DOH NEWS RELEASE: HAWAI’I DEPARTMENT OF HEALTH VACCINATION DATA CONFIRMS DISPARITIES, SHOWS LINK BETWEEN VACCINATION AND MENTAL HEALTHPosted on Jun 7, 2021 in Latest Department News, Newsroom
HONOLULU – A recent Hawai‘i Department of Health-commissioned survey has confirmed the need to make vaccinations more accessible for those who face health and social disparities, and that getting vaccinated can contribute to a person’s overall sense of mental well-being.
The survey was conducted among 445 adult Hawai‘i full-time residents statewide to assess perceptions about COVID-19 from April 20, 2021 to May 3, 2021. Anthology Research has been tracking resident attitudes and behaviors relating to the pandemic on a regular basis since April 2020.
Of those polled, 60% indicated they were fully vaccinated against the coronavirus. Another 10% are partially vaccinated. Of the remainder, seven percent have an appointment to get vaccinated, 15% say they will wait to get vaccinated, and just eight percent responded that they will not get vaccinated. When the results are tracked across the last two survey time periods fewer respondents say they are waiting until others are safely vaccinated with no ill effects.
Highlights of the survey showed that:
- Consistent with Hawaii’s vaccination plan rollout, vaccination rates increase with age. Young adults under the age of 35 were the least likely to have been vaccinated at 55% while 92% of seniors say they have been vaccinated.
- Vaccination rates are lower among less-affluent households. Among those living in households of under $50,000, 44% are fully vaccinated compared to 76% who are fully vaccinated among those living in homes with combined incomes in excess of $100K.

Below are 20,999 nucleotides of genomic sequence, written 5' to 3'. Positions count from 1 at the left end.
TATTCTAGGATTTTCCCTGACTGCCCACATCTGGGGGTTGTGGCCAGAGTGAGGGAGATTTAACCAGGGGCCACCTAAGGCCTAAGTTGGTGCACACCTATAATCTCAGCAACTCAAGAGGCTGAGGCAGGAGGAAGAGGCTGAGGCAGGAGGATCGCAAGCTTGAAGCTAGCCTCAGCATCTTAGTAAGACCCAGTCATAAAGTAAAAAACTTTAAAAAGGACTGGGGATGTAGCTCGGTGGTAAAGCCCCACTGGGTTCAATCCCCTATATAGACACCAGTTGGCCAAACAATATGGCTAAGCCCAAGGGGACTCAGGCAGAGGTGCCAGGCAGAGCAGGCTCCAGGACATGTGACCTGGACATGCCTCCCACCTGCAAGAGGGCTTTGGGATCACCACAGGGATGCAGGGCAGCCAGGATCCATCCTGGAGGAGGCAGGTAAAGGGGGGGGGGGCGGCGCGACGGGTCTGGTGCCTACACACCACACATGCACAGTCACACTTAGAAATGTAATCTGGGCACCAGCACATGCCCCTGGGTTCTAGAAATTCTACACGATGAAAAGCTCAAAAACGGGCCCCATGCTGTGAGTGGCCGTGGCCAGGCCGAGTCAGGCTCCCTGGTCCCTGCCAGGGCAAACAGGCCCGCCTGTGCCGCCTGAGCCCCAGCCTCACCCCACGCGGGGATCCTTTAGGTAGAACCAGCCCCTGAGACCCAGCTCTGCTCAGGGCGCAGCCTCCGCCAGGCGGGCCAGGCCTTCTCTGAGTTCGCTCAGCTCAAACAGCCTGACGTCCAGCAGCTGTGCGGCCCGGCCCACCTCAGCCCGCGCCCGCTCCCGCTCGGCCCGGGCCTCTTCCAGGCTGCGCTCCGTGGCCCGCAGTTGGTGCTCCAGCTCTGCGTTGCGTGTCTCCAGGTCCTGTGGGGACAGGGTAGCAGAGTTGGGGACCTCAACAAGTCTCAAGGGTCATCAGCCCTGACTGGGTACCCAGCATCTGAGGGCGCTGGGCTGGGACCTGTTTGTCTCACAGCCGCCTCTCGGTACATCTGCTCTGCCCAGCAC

- Among the major ethnic groups in the state, Japanese (71%) and Caucasian (68%) respondents were more likely to be fully vaccinated than were Native Hawaiians (49%) and Filipinos (40%).
- More educated segments of the sample or those with a college degree (75%) were more likely to be fully vaccinated than were those without a degree (47%).
The survey also showed an association between vaccinations and mental health:
- Those who are vaccinated feel more optimistic than do those who are not vaccinated. The survey showed 51% of those who are vaccinated provided a score ranging from seven to 10 on an optimism scale. This number drops to 35% among those who are not vaccinated.
- Those who have been vaccinated view the pandemic more in terms of its health impact while those who have not been vaccinated view the pandemic more in financial terms. Of those polled, 42% who have not been vaccinated think of the pandemic more for its financial impact on the household. The number of vaccinated respondents who feel the same falls to 19%.
For a summary of the survey results, visit HawaiiCOVID19.com/TrackingStudy.
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